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Finalist National Book Critics Circle AwardFinalist National Book Award in NonfictionA New York Times Book Review “The Year in Reading” SelectionAll wars are fought twice the first time on the battlefield the second time in memory From the author of the Pulitzer Prize–winning novel The Sympathizer comes a searching exploration of the conflict Americans call the Vietnam War and Vietnamese call the American War—a conflict that lives on in the collective memory of both nations“A gorgeous multifaceted examination of the war Americans call the Vietnam War—and which Vietnamese call the American War…As a writer Nguyen brings every conceivable gift—wisdom wit compassion curiosity—to the impossible yet crucial work of arriving at what he calls ‘a just memory’ of this war”—Kate Tuttle Los Angeles Times“In Nothing Ever Dies his unusually thoughtful consideration of war self deception and forgiveness Viet Thanh Nguyen penetrates deeply into memories of the Vietnamese war…An important book which hits hard at self serving myths”—Jonathan Mirsky Literary Review“Ultimately Nguyen’s lucid arresting and richly sourced inquiry in the mode of Susan Sontag and W G Sebald is a call for true and just stories of war and its perpetual legacy”—Donna Seaman Booklist starred reviewFinalist National Book Critics Circle AwardFinalist National Book Award in NonfictionA New York Times Book Review “The Year in Reading” SelectionAll wars are fought twice the first time on the battlefield the second time in memory From the author of the Pulitzer Prize–winning novel The Sympathizer comes a searching exploration of the conflict Americans call the Vietnam War and Vietnamese call the American War—a conflict that lives on in the collective memory of both nations“A gorgeous multifaceted examination of the war Americans call the Vietnam War—and which Vietnamese call the American War…As a writer Nguyen brings every conceivable gift—wisdom wit compassion curiosity—to the impossible yet crucial work of arriving at what he calls ‘a just memory’ of this war”—Kate Tuttle Los Angeles Times“In Nothing Ever Dies his unusually thoughtful consideration of war self deception and forgiveness Viet Thanh Nguyen penetrates deeply into memories of the Vietnamese war…An important book which hits hard at self serving myths”—Jonathan Mirsky Literary Review“Ultimately Nguyen’s lucid arresting and richly sourced inquiry in the mode of Susan Sontag and W G Sebald is a call for true and just stories of war and its perpetual legacy”—Donna Seaman Booklist starred reviewFinalist National Book Critics Circle AwardFinalist National Book Award in NonfictionA New York Times Book Review “The Year in Reading” SelectionAll wars are fought twice the first time on the battlefield the second time in memory From the author of the Pulitzer Prize–winning novel The Sympathizer comes a searching exploration of the conflict Americans call the Vietnam War and Vietnamese call the American War—a conflict that lives on in the collective memory of both nations“A gorgeous multifaceted examination of the war Americans call the Vietnam War—and which Vietnamese call the American War…As a writer Nguyen brings every conceivable gift—wisdom wit compassion curiosity—to the impossible yet crucial work of arriving at what he calls ‘a just memory’ of this war”—Kate Tuttle Los Angeles Times“In Nothing Ever Dies his unusually thoughtful consideration of war self deception and forgiveness Viet Thanh Nguyen penetrates deeply into memories of the Vietnamese war…An important book which hits hard at self serving myths”—Jonathan Mirsky Literary Review“Ultimately Nguyen’s lucid arresting and richly sourced inquiry in the mode of Susan Sontag and W G Sebald is a call for true and just stories of war and its perpetual legacy”—Donna Seaman Booklist starred review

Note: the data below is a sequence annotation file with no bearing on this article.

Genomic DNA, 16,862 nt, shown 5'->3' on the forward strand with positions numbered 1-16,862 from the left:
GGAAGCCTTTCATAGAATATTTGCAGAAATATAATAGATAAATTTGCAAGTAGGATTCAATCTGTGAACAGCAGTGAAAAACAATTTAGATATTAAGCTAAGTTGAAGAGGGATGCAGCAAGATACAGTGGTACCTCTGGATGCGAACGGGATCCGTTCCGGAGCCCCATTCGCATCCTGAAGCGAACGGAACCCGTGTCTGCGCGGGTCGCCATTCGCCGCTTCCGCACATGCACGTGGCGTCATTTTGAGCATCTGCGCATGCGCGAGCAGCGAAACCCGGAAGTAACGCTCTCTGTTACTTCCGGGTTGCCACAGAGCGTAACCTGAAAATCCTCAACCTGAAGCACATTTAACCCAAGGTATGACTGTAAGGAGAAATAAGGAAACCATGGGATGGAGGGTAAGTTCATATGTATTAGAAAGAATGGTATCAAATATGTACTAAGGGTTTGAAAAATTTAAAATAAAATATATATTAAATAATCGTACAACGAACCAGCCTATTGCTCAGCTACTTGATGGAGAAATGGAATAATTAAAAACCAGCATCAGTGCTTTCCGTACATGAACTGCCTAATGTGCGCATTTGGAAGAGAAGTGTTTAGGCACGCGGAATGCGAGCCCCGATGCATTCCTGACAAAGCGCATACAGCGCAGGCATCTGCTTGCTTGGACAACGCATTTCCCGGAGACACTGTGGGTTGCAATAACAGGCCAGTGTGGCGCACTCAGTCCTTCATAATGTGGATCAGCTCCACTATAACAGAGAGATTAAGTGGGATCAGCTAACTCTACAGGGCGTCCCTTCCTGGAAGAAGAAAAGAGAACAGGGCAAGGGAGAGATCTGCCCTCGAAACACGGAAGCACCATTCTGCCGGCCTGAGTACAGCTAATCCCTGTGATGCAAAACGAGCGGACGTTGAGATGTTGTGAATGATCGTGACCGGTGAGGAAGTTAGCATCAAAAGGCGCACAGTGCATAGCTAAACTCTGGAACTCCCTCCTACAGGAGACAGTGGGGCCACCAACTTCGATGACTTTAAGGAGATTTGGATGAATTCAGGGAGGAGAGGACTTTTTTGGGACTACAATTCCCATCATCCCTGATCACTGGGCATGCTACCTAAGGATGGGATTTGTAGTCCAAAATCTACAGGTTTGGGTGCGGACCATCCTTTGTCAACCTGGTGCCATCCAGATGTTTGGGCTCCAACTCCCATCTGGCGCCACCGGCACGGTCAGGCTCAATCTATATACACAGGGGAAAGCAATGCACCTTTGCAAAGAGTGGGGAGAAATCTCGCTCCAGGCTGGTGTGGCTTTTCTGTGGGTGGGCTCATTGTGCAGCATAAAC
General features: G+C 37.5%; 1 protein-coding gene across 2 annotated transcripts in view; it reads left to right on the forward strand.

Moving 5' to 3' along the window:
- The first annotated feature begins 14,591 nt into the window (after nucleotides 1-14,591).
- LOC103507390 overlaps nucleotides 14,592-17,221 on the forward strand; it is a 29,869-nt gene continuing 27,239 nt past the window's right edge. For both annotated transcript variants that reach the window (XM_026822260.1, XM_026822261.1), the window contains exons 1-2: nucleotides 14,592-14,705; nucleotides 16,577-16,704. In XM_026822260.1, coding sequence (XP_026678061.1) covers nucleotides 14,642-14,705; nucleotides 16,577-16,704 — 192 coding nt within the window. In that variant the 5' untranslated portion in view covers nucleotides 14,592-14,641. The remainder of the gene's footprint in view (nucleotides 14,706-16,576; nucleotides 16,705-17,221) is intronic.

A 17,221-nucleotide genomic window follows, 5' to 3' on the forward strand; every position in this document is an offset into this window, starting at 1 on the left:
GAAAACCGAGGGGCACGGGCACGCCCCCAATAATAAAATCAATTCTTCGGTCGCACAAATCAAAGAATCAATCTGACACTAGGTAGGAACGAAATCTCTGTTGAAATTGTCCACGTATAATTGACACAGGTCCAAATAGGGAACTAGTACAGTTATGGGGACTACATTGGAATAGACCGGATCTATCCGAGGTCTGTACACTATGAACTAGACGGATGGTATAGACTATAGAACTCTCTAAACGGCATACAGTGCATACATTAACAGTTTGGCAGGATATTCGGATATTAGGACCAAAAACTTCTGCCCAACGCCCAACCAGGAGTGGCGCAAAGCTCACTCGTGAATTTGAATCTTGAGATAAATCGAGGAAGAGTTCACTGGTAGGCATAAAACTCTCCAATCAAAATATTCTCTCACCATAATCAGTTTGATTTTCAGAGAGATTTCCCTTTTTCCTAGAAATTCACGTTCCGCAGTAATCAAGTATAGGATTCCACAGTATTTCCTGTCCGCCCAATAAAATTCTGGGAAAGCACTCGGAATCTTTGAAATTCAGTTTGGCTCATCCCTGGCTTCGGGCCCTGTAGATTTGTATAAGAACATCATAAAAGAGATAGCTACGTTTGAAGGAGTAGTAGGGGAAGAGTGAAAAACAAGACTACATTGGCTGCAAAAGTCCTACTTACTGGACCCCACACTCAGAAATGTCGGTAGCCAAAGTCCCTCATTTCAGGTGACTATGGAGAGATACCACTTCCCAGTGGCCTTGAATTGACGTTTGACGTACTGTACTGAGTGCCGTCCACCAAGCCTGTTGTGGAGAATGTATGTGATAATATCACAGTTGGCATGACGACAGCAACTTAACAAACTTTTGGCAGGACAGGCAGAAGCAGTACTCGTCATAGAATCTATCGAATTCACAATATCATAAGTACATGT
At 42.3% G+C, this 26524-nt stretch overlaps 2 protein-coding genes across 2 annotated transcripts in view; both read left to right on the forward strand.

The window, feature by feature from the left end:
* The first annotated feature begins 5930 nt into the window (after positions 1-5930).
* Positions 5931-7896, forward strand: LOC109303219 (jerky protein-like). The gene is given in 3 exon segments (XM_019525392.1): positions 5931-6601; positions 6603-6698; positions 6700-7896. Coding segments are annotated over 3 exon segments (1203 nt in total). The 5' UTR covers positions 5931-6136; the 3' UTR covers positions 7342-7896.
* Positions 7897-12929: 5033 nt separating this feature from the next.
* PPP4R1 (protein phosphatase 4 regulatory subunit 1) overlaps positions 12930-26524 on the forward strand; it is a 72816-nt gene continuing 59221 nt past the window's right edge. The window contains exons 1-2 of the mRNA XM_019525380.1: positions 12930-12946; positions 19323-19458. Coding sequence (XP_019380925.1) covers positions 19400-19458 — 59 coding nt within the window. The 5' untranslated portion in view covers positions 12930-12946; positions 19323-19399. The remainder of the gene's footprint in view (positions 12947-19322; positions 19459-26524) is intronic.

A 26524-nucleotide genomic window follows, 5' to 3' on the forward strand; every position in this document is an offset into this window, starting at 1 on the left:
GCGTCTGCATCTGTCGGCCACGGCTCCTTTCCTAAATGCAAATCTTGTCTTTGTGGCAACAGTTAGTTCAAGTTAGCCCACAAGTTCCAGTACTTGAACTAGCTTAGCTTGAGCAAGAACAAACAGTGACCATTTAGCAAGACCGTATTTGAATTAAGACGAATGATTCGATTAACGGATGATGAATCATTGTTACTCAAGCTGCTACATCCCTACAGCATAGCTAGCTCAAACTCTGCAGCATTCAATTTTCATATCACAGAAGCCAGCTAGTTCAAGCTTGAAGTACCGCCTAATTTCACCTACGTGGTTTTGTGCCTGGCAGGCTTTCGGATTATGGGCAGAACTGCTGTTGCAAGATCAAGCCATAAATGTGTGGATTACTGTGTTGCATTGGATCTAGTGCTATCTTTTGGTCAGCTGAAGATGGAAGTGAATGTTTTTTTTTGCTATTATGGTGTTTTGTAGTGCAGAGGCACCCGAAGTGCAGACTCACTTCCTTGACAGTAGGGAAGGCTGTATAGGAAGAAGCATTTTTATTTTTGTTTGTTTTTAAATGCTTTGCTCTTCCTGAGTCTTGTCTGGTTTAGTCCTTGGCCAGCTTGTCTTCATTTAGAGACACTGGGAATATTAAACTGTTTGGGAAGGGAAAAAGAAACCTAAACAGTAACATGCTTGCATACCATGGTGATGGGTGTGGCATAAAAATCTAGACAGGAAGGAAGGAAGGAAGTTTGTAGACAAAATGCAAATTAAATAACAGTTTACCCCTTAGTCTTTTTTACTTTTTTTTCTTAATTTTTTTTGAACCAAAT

5 thoughts on “Nothing Ever Dies Vietnam and the Memory of War

  1. says:

    Just finished wading through this book It was unusual in that it read like a doctoral thesis than anything else The author clearly has read and seen every book and film made about Vietnam and has visited the country repeatedly The problem with the book is he tries to get every bit of this research into the pages which results in pages of circular argument with no clear point madeI read and loved his novel The Sympathizer but this is as far removed from that as is possible At times I thought it could have benefited from a critical editor but I don't know if even that could have brought life to this bookThere are some valuable arguments in the book often very challenging but worthwhile These are in the minority and are a poor consolation for the other drawn out ramblings